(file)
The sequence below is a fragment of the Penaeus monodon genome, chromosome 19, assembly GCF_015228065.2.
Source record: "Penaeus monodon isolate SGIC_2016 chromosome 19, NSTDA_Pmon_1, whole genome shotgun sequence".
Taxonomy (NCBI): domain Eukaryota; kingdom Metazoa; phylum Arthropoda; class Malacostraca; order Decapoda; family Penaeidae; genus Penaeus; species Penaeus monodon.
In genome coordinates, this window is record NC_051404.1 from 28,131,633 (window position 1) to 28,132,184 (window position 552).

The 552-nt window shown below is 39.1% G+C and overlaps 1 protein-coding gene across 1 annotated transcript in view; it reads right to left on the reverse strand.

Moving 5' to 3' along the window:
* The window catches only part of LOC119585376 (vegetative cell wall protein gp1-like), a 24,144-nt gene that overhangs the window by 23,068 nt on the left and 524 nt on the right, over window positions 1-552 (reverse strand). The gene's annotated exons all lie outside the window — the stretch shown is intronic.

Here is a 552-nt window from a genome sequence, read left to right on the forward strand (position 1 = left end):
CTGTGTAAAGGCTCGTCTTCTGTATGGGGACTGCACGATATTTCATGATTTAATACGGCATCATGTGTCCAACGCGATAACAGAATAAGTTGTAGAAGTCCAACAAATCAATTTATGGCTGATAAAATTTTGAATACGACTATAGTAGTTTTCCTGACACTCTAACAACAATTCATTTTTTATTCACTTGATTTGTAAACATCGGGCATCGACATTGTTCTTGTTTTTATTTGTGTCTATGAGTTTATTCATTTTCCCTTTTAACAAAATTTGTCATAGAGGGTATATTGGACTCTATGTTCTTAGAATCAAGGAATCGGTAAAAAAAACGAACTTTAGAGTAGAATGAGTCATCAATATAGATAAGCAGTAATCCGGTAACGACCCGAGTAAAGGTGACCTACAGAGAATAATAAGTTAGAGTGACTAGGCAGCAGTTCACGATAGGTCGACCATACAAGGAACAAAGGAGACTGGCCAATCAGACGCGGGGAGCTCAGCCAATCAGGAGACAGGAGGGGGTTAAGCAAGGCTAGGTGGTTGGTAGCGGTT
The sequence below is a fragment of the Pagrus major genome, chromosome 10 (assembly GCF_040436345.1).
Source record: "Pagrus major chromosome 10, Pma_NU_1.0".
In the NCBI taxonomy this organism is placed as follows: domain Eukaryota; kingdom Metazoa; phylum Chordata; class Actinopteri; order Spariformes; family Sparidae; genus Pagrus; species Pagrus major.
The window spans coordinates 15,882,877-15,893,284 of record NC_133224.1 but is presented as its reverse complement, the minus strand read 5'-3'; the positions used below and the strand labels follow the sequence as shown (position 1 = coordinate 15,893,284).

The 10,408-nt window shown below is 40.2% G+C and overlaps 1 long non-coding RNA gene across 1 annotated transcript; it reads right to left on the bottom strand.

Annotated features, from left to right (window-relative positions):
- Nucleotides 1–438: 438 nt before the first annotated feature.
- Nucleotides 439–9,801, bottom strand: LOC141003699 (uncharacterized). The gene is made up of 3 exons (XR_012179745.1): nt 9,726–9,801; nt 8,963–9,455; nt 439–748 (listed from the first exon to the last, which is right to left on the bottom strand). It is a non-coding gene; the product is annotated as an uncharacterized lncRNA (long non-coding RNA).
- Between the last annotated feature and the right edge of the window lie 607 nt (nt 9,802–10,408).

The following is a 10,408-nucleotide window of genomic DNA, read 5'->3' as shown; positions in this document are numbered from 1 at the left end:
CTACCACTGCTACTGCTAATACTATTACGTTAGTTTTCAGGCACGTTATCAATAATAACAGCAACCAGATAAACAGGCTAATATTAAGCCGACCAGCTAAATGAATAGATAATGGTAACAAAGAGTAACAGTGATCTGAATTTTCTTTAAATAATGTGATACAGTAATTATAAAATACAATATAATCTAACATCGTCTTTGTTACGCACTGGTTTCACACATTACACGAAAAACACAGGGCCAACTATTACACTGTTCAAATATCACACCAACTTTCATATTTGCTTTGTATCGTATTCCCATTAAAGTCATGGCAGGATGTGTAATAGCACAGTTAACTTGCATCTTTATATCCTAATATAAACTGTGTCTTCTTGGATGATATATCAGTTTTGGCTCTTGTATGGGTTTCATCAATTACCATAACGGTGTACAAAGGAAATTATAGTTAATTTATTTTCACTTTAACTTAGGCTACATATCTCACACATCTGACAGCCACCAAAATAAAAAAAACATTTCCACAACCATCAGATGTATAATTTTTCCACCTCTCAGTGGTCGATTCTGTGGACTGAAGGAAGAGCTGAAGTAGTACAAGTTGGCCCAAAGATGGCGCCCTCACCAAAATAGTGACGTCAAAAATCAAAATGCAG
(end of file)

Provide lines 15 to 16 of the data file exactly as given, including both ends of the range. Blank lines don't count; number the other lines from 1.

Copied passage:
Annotated features, from left to right (window-relative positions):
- Nucleotides 1–438: 438 nt before the first annotated feature.